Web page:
Wednesday, February 10, 2010

Coping with Snow: Knitting and Baking

Outside is a blizzard, an actual blizzard. Adding more snow on top of the two feet we already had. Beautiful, but I'm trying not to think of the next few weeks. . .



Inside, I tried a new recipe from Nigella: Oatcakes. They are very simple - just oats, water, lard, salt, and soda, and they remind me most of crackers. Apparently there are variations on oatcakes among the Scots, so I might try another one just for kicks. I'll feed these to the children when they wake up from their naps.



Of course I ate a few, but my *real* snack was a cup of green tea, a clementine, and some very dark Ghirardelli chocolate.




And I finished a dishcloth for myself - the one I was using had turned Victorian orphan grey and sprung a hole besides. So I am pleased with my bright new one. And here are the directions as I know them in my head - my apologies if I don't have the right knitting terminology. My grandmother taught me how to knit these and they are my quotidian, knit-in-my-sleep handwork.



I use Sugar and Cream cotton yarn and size 7 needles.

Cast on 4 stitches.
Knit 4.
Slip 1, knit 1, yarn over, and knit the rest.
Repeat this sequence until you have 40 to 50 stitches (depends how big you like your dishcloth - I usually make mine 45+).
Now, to decrease: slip 1, knit 2 together, yarn over, knit 2 together, knit the rest of the row.
Repeat until you have 4 stitches left.
Knit 2, cast 1 off. Repeat until you have 1 stitch left (this is where my dishcloth is in the photo). Cut the yarn so you have a long tail. Feed it through the final loop and tighten. Using a big sewing needle, weave the tail into the corner, being sure to go back and forth. Trim end closely. Done! Pin It

8 comments:

Janelle said...

Can you believe I've never knitted a dishcloth? I will try your pattern, and with the orange corner to boot. I also concur that survival is a goal as my house is slowly enveloped in white. And there were so many years of my life (when I was a student, a teacher, a fulltime professional of any sort) when I would've welcomed the time off. This just sort of feels like more intense "time on." Cozy, nonetheless ... with crazily decorated valentine cookies and my own (way too ambitious) knitting endeavor. I like your blog, by the way!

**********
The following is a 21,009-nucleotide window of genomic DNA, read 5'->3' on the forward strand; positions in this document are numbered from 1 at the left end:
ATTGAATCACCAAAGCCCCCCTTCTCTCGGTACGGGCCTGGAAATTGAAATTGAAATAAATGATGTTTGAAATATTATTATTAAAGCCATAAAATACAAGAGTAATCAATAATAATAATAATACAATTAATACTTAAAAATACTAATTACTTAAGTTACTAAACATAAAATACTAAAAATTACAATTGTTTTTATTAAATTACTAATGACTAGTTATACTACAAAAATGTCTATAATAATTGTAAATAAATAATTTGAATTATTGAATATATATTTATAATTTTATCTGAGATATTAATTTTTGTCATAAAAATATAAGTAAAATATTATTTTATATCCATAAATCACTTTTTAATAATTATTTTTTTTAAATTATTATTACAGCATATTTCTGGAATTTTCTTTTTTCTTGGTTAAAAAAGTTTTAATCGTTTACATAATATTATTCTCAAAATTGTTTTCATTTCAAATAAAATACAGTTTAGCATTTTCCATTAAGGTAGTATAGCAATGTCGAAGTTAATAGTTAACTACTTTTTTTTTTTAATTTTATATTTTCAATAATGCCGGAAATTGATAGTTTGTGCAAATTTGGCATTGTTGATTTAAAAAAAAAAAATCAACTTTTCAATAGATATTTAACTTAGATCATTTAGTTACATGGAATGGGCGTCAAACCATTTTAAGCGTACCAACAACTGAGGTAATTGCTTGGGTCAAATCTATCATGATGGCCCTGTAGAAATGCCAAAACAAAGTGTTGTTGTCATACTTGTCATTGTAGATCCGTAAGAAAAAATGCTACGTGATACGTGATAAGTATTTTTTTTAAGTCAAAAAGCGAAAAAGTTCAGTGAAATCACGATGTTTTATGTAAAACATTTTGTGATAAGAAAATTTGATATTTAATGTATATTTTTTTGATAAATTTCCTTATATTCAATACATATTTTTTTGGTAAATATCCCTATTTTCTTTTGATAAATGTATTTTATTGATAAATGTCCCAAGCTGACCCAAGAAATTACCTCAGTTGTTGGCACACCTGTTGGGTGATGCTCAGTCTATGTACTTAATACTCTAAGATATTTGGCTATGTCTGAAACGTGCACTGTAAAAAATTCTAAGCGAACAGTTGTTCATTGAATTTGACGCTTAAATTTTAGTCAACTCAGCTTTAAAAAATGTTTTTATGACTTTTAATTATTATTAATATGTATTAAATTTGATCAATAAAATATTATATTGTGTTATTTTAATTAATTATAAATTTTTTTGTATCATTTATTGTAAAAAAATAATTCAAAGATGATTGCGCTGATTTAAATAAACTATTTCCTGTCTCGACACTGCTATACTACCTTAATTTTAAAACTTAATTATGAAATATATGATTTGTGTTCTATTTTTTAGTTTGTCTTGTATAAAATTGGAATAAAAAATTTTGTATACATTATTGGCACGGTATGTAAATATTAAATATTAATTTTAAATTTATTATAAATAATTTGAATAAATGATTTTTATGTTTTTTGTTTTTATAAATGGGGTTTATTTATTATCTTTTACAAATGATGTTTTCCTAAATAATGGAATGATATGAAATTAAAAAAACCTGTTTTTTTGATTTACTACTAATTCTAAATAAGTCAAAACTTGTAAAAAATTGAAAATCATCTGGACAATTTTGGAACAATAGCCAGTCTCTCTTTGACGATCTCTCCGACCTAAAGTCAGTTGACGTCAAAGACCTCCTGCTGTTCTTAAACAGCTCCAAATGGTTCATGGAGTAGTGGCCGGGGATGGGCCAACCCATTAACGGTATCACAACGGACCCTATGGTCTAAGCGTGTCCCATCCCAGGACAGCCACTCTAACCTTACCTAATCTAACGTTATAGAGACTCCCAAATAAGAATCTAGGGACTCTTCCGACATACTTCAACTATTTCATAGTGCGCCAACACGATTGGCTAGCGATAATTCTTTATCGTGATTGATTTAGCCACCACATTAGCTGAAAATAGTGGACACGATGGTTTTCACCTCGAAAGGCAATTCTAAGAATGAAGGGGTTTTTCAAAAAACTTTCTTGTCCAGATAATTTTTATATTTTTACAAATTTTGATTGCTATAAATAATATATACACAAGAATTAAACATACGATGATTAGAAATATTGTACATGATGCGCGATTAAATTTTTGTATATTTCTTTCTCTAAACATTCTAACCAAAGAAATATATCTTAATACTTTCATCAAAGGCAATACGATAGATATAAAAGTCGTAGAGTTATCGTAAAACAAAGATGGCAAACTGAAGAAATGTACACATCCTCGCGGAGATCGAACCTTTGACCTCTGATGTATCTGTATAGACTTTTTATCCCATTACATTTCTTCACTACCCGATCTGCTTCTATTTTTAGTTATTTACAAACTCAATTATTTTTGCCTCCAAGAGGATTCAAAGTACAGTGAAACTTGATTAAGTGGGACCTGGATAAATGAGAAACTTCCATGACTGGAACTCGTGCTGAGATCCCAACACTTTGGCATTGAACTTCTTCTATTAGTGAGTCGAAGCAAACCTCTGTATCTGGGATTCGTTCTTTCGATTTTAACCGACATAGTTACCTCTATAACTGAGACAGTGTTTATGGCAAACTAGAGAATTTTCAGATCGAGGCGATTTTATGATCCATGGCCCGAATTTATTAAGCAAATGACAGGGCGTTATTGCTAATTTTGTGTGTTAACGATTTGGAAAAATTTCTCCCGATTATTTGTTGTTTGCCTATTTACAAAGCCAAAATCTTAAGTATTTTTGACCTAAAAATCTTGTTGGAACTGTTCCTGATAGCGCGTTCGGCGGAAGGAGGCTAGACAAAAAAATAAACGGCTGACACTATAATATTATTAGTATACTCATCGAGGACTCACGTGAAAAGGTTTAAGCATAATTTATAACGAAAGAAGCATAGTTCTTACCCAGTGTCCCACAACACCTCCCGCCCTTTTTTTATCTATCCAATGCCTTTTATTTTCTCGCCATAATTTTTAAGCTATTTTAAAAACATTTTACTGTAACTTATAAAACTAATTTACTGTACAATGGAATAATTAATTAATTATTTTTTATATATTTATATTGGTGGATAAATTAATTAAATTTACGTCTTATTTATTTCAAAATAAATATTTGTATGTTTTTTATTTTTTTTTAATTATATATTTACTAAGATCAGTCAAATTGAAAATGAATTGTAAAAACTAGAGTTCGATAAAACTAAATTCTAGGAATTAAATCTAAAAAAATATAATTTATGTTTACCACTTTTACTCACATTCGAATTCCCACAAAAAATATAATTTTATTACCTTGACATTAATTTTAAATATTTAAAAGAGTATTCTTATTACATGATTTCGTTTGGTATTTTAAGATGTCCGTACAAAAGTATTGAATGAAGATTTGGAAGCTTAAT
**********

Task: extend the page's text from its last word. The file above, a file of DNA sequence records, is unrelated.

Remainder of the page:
Anonymous said...

That orange corner is a stroke of brilliance! How were the oatcakes, by the way?

Rebecca

Anonymous said...

Oh, and "Victorian orphan gray" is definitely going in my lexicon.

R

Margo said...

The oatcakes were good - definitely repeatable. When I give you your cookbook back, you can bake them!
And Janell, I hope my directions yield the right dishcloth results. I tried to embroider flowers on a scarf I knitted for Evie - I remember you doing that on a sweater for your cutie. Sometime (soon?) that will show up on this blog.

Christian @ Modobject at Home said...

I think even I could knit your dishcloth, sounds simple enough. I love the colors that you chose, especially the one orange corner!

The amount of snow you guys have is absolutely amazing to me. I have to ask, have things shut down or are people still going about business, school, and errands as usual?

Margo said...

Christian, things are pretty shut down. This is way more snow than usual. Our city's snow emergency is extended until Friday and there is no one out. It's very windy which is causing dangerous drifting in the country, judging by the amount of drifting in my city backyard! I don't expect to get out of the house til this weekend. And then I HOPE for lots of warm weather to melt the pesky drifts.

craftycountrymomma said...

I just started knitting and crochetting dish clothes what kind of yarn are you using, I found some 100% cotton yarn and I didn`t know what kind is the best to use.

Margo said...

Hi Crafty -
I use the brand Sugar and Cream. It's cotton yarn, yep. Good luck!

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